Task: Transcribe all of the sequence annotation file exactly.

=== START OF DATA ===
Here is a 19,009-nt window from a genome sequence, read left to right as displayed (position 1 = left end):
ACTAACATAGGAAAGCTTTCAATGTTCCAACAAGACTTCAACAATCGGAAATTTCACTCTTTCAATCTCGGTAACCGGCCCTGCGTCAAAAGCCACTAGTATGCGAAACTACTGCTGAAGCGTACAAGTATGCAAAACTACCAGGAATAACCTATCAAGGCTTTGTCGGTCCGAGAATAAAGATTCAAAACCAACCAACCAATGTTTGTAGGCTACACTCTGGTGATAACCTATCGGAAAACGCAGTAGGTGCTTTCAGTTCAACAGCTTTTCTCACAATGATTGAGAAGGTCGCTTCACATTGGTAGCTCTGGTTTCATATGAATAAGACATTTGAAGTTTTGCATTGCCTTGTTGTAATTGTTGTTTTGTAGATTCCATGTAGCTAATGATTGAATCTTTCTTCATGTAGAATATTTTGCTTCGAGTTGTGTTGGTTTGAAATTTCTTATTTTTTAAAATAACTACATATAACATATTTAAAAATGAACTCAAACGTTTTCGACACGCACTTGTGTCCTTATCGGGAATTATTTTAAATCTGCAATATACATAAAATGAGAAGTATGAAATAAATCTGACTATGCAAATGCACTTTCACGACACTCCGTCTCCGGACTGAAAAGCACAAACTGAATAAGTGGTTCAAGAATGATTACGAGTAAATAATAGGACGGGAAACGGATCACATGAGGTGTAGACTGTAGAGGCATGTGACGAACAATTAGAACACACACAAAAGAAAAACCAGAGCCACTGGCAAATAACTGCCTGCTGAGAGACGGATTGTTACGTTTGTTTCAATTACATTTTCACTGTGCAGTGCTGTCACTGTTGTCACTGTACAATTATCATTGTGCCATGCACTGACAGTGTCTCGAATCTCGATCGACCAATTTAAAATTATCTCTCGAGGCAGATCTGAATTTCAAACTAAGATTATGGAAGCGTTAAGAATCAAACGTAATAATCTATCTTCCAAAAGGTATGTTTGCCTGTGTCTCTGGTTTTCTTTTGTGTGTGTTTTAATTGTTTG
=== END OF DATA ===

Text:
Here is a 19,009-nt window from a genome sequence, read left to right as displayed (position 1 = left end):
ACTAACATAGGAAAGCTTTCAATGTTCCAACAAGACTTCAACAATCGGAAATTTCACTCTTTCAATCTCGGTAACCGGCCCTGCGTCAAAAGCCACTAGTATGCGAAACTACTGCTGAAGCGTACAAGTATGCAAAACTACCAGGAATAACCTATCAAGGCTTTGTCGGTCCGAGAATAAAGATTCAAAACCAACCAACCAATGTTTGTAGGCTACACTCTGGTGATAACCTATCGGAAAACGCAGTAGGTGCTTTCAGTTCAACAGCTTTTCTCACAATGATTGAGAAGGTCGCTTCACATTGGTAGCTCTGGTTTCATATGAATAAGACATTTGAAGTTTTGCATTGCCTTGTTGTAATTGTTGTTTTGTAGATTCCATGTAGCTAATGATTGAATCTTTCTTCATGTAGAATATTTTGCTTCGAGTTGTGTTGGTTTGAAATTTCTTATTTTTTAAAATAACTACATATAACATATTTAAAAATGAACTCAAACGTTTTCGACACGCACTTGTGTCCTTATCGGGAATTATTTTAAATCTGCAATATACATAAAATGAGAAGTATGAAATAAATCTGACTATGCAAATGCACTTTCACGACACTCCGTCTCCGGACTGAAAAGCACAAACTGAATAAGTGGTTCAAGAATGATTACGAGTAAATAATAGGACGGGAAACGGATCACATGAGGTGTAGACTGTAGAGGCATGTGACGAACAATTAGAACACACACAAAAGAAAAACCAGAGCCACTGGCAAATAACTGCCTGCTGAGAGACGGATTGTTACGTTTGTTTCAATTACATTTTCACTGTGCAGTGCTGTCACTGTTGTCACTGTACAATTATCATTGTGCCATGCACTGACAGTGTCTCGAATCTCGATCGACCAATTTAAAATTATCTCTCGAGGCAGATCTGAATTTCAAACTAAGATTATGGAAGCGTTAAGAATCAAACGTAATAATCTATCTTCCAAAAGGTATGTTTGCCTGTGTCTCTGGTTTTCTTTTGTGTGTGTTTTAATTGTTTG